NEWS HUB

Envisioning the Anthropocene

By Esther Hershkovits
Good Trouble Magazine

Over the last five years, three visual artists documented the staggering state of our current geological epoch - ‘The Anthropocene’ - collaborating with a research team of scientists to investigate our indelible signature on the planet.

The Anthropocene Project is a multidisciplinary body of work from world-renowned artists Nicholas de Pencier, Edward Burtynsky and Jennifer Baichwal. Through September 22, 2019, Fondazione MAST showcases their collaborative work. Good Trouble spoke to one of the artists, Edward Burtynsky, about the philosophy of the project/exhibit and its implications for the future.

How do you define the Anthropocene?

As part of the Anthropocene book, we wrote a glossary of terms that we had approved by the Anthropocene Working Group. “Anthropocene” is defined as follows: the proposed current geological epoch, at present informal, in which humans are the primary cause of permanent planetary change.

“Our mission would be to evangelize the word ‘Anthropocene’, raise awareness for the issues it presented, and bring both the word and its implications forward in people’s consciousness.”

When did you first hear about the term “Anthropocene” and what was your initial reaction? 

We have been aware of the word and concept for well over a decade, and it was when we were wrapping up Watermark that Jennifer suggested that this is what we should title our next project. I wondered if a project titled with an unfamiliar term could be successful. It was then that we decided our mission would be to evangelize the word Anthropocene, raise awareness for the issues it presented, and bring both the word and its implications forward in people’s consciousness.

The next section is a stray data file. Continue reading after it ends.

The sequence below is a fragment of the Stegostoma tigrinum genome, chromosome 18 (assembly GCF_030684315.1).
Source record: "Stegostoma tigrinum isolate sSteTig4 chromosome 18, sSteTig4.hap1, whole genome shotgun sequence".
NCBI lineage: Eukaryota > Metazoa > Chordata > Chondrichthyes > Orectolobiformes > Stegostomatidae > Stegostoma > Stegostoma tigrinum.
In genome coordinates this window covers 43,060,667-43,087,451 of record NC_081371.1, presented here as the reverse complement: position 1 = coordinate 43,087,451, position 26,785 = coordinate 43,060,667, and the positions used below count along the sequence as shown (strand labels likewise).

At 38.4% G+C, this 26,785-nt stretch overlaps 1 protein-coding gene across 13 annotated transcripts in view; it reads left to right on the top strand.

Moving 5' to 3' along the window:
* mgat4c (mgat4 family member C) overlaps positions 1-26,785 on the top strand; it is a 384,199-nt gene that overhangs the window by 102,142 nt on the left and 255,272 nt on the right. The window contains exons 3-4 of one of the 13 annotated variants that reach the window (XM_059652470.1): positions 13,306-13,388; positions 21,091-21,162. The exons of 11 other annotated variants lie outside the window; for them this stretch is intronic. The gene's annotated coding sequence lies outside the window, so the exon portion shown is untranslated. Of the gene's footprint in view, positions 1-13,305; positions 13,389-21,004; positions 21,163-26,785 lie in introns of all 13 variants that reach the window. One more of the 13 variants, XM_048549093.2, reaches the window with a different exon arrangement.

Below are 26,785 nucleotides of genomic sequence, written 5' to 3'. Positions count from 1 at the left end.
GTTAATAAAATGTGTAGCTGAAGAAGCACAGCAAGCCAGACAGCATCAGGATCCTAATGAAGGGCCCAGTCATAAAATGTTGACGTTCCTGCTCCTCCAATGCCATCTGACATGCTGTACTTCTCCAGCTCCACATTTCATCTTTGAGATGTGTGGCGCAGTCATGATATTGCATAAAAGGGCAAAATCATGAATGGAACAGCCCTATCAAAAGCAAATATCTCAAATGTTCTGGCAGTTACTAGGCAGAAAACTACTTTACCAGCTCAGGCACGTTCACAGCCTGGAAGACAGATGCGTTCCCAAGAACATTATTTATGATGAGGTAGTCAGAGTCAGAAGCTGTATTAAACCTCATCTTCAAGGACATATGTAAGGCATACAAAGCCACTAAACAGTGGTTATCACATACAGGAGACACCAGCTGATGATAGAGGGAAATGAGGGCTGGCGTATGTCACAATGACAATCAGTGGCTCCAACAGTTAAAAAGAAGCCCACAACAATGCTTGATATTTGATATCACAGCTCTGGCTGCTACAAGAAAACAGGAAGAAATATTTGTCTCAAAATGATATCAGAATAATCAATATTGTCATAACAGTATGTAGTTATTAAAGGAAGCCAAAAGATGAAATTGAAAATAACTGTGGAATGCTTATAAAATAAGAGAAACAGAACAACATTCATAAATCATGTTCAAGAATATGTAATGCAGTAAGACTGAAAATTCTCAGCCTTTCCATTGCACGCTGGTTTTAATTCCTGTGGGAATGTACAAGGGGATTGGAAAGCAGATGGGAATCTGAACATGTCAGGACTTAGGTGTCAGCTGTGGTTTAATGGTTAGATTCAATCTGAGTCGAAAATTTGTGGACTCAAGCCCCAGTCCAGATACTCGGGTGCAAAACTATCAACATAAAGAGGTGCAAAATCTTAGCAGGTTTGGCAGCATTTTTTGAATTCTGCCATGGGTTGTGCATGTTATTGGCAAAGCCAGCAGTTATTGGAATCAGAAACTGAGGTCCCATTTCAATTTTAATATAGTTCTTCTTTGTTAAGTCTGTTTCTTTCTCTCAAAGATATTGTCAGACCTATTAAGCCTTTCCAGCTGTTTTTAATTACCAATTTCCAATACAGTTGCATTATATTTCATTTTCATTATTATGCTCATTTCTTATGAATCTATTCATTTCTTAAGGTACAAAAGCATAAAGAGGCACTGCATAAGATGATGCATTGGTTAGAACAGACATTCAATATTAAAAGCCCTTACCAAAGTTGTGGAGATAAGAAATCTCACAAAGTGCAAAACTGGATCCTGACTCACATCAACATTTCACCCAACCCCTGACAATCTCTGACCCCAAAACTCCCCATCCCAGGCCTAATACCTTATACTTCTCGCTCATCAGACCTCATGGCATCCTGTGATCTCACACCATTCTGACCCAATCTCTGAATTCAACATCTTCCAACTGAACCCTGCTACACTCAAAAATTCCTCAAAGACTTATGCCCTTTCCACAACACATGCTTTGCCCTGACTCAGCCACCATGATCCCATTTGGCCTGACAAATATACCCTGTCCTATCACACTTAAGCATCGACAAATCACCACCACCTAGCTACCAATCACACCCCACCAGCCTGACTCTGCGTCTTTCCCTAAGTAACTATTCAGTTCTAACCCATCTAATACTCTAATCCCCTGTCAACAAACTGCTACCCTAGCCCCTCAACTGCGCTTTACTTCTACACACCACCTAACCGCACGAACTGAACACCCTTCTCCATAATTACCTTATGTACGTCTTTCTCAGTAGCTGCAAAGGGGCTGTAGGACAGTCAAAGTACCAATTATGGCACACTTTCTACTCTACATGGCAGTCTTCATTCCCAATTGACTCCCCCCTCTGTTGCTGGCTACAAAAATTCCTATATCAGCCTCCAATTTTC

Read the full interview here.

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Burtynsky's Anthropocene coming to the AGO in September 2018

By Kevin Ritchie
NOW Magazine

The photographer's sprawling collaboration with filmmakers Jennifer Baichwal and Nicholas de Pencier will open simultaneously in Toronto and Ottawa

 

The latest collaboration between photographer Edward Burtynsky and filmmakers Jennifer Baichwal and Nicholas de Pencier is the Art Gallery of Ontario’s (AGO) major fall 2018 exhibit.

The trio, who previously worked together on the documentary films Manufactured Landscapes and Watermark, will explore climate change and the irreversible impacts of human life on the planet through the Anthropocene Project, which combines art, environment science and anthropology.

Read the full article here.


 

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Art Gallery of Ontario and National Gallery of Canada to co-present major exhibitions detailing the impact of humans on Earth

#AnthropoceneProject unveils new works by the artist collective of Edward Burtynsky, Jennifer Baichwal and Nicholas de Pencier
 

TORONTO and OTTAWA – Next fall, the Art Gallery of Ontario (AGO) and the Canadian Photography Institute (CPI) of the National Gallery of Canada (NGC) will co-present Anthropocene, a major new contemporary art exhibition that tells the story of human impact on the Earth through film, photography, and new experiential technologies. Co-produced with MAST Foundation, Bologna, Italy, the exhibition is a component of the multi-disciplinary Anthropocene Project from the collective of photographer Edward Burtynsky and filmmakers Jennifer Baichwal and Nicholas de Pencier. Organized by the artists in partnership with the three organizations, Anthropocene will run at the AGO and NGC simultaneously from September 2018 through early 2019.


Read the Press Release HERE.

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